From now until 2020, the Porsche 911 Turbo will be the safety car for the Sports Car World Endurance Championship (WEC).
The all-wheel-drive 911 produces 540 hp and sprints from zero to 100km/h in 3 seconds. Technologically, the safety car corresponds largely to the production vehicle. Only a few race-specific modifications were added, such as the light bar on the roof and a radio for contacting the race director, with the brakes and suspension optimised for the racetrack. The matte-black design with glossy red stripes is modelled on the Porsche emblem design of the factory race cars.
Porsche not only supplies the safety car for the FIA WEC, including the 24 Hours of Le Mans, until 2020, but also provides 11 intervention vehicles. Two Porsche 911 Turbo will travel as safety cars to all WEC rounds worldwide. Three 911 Turbos head to Le Mans as permanent vehicles. Furthermore, various Porsche models are provided for motor racing medics and track safety personnel.
The race director deploys the safety car whenever the field needs to bunch up in the event of dangerous situations. The 911 Turbo production vehicle possesses the ideal prerequisites for this task: the 3.8-litre 6-cylinder engine catapults the Turbo to a top speed of 320km/h, with the ex-works Sport Chrono Package ensuring the best possible intermediate acceleration.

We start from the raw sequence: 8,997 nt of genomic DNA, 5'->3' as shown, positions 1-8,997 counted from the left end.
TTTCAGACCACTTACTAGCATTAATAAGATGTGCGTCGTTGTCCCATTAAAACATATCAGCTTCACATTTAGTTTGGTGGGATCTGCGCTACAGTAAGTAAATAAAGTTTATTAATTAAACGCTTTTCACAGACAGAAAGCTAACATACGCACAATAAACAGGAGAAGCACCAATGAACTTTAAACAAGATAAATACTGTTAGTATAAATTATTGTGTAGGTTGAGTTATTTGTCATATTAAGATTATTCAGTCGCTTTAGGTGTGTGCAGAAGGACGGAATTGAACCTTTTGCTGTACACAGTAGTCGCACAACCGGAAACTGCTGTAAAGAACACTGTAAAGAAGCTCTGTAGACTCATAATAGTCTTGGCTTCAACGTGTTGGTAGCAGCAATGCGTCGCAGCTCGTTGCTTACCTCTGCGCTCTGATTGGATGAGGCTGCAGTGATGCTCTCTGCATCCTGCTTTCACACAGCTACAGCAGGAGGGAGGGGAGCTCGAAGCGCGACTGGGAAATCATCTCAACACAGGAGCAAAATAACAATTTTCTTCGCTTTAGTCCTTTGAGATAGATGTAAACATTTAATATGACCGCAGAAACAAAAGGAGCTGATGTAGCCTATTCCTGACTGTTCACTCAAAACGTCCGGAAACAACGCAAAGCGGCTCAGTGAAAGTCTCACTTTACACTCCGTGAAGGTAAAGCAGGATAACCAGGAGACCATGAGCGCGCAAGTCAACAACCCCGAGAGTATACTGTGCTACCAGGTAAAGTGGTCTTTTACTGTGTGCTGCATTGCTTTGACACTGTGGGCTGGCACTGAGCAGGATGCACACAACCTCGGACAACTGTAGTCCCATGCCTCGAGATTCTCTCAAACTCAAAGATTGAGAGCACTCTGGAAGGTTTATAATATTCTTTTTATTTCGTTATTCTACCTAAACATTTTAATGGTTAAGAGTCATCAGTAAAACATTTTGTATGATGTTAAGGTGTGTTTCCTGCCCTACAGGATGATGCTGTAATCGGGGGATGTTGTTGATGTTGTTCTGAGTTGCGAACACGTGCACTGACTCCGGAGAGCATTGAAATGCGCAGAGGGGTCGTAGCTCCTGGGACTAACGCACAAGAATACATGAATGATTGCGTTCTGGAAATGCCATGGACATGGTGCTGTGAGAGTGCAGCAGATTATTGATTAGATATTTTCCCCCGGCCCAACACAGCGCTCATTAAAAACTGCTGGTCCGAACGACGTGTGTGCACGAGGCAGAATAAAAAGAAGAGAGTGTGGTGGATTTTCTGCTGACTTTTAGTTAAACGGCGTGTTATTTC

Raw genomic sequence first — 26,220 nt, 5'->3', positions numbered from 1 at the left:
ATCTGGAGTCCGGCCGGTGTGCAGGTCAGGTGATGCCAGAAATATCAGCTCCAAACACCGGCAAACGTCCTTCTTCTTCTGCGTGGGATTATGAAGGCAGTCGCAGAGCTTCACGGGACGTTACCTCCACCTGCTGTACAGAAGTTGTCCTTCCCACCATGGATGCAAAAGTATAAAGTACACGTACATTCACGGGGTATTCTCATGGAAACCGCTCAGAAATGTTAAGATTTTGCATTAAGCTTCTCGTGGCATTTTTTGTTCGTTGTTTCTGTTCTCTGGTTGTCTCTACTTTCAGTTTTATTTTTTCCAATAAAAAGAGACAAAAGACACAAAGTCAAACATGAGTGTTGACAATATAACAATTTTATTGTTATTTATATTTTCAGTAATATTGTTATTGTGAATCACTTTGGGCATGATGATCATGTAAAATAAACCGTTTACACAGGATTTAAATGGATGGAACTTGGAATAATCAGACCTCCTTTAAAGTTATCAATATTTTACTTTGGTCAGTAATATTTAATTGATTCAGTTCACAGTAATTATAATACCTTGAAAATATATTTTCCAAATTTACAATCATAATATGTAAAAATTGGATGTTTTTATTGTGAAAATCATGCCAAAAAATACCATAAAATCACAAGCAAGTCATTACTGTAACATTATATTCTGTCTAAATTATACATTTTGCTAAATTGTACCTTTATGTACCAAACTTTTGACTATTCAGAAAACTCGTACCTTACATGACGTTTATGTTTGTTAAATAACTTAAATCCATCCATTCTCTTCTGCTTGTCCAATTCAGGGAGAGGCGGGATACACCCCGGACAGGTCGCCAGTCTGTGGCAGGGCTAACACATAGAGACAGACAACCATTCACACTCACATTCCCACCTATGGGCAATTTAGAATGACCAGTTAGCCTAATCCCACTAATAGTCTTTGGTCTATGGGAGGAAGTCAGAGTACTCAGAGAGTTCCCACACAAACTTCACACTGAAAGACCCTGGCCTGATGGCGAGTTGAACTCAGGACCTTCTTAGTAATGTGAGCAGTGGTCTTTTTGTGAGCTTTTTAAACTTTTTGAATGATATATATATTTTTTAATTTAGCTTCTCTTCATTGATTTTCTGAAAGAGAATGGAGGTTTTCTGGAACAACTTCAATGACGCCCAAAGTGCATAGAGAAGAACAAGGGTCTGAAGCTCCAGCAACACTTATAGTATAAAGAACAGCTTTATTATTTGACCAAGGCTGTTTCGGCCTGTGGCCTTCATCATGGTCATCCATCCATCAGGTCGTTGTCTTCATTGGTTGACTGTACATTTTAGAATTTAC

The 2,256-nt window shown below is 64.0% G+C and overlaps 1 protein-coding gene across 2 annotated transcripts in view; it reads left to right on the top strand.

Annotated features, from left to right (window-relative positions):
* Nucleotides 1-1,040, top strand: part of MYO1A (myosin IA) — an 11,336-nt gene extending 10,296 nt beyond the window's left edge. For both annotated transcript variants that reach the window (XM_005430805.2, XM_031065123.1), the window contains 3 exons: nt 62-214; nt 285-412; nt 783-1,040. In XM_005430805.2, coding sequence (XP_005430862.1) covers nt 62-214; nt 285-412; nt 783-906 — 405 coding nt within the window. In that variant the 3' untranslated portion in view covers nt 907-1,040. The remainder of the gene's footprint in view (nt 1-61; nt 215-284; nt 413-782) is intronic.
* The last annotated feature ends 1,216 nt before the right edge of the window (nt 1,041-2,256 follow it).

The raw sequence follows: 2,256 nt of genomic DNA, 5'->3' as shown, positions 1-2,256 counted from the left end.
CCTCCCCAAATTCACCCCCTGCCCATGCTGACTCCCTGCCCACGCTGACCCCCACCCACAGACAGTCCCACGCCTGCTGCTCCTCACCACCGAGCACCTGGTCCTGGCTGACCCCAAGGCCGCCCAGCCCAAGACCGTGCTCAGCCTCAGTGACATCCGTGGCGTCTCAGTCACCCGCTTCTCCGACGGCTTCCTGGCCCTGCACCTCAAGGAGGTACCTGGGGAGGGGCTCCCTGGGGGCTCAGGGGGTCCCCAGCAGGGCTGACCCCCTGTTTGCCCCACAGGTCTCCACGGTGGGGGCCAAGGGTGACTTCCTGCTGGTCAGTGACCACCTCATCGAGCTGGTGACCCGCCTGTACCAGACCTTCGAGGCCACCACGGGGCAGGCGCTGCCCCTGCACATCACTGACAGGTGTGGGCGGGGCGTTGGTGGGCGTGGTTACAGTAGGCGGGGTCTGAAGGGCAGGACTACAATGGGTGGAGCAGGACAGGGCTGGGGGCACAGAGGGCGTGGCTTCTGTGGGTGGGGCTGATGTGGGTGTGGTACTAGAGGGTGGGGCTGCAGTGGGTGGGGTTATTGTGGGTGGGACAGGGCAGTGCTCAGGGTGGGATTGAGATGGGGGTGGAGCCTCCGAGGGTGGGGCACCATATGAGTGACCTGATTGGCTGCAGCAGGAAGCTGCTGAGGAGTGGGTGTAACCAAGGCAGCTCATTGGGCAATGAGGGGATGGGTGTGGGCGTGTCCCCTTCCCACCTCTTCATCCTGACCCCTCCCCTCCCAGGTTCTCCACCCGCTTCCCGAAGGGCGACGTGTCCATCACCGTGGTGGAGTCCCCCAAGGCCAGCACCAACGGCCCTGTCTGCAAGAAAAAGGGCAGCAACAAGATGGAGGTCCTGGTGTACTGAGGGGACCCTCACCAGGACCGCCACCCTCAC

The 911 Turbo generation’s close affiliation to motor racing is also highlighted by the way the 7-speed PDK dual-clutch transmission is operated – in manual mode, the shift lever is actuated like in a racecar. Paddle shifts mounted on the steering wheel are another standard feature.
For its racetrack job as support to the World Endurance Championship, the vehicle is fitted with Michelin Pilot Sport Cup 2 tyres on standard 20-inch rims. Full-shell racing seats with six-point harnesses for the driver and front passenger, a monitor to display track signals, a radio to contact the race director, a signal light system on the roof as well as flashing LED lights at the front and rear have been added to the intervention car for its racetrack duties.
Check out the BMW M5 MotoGP Safety Car.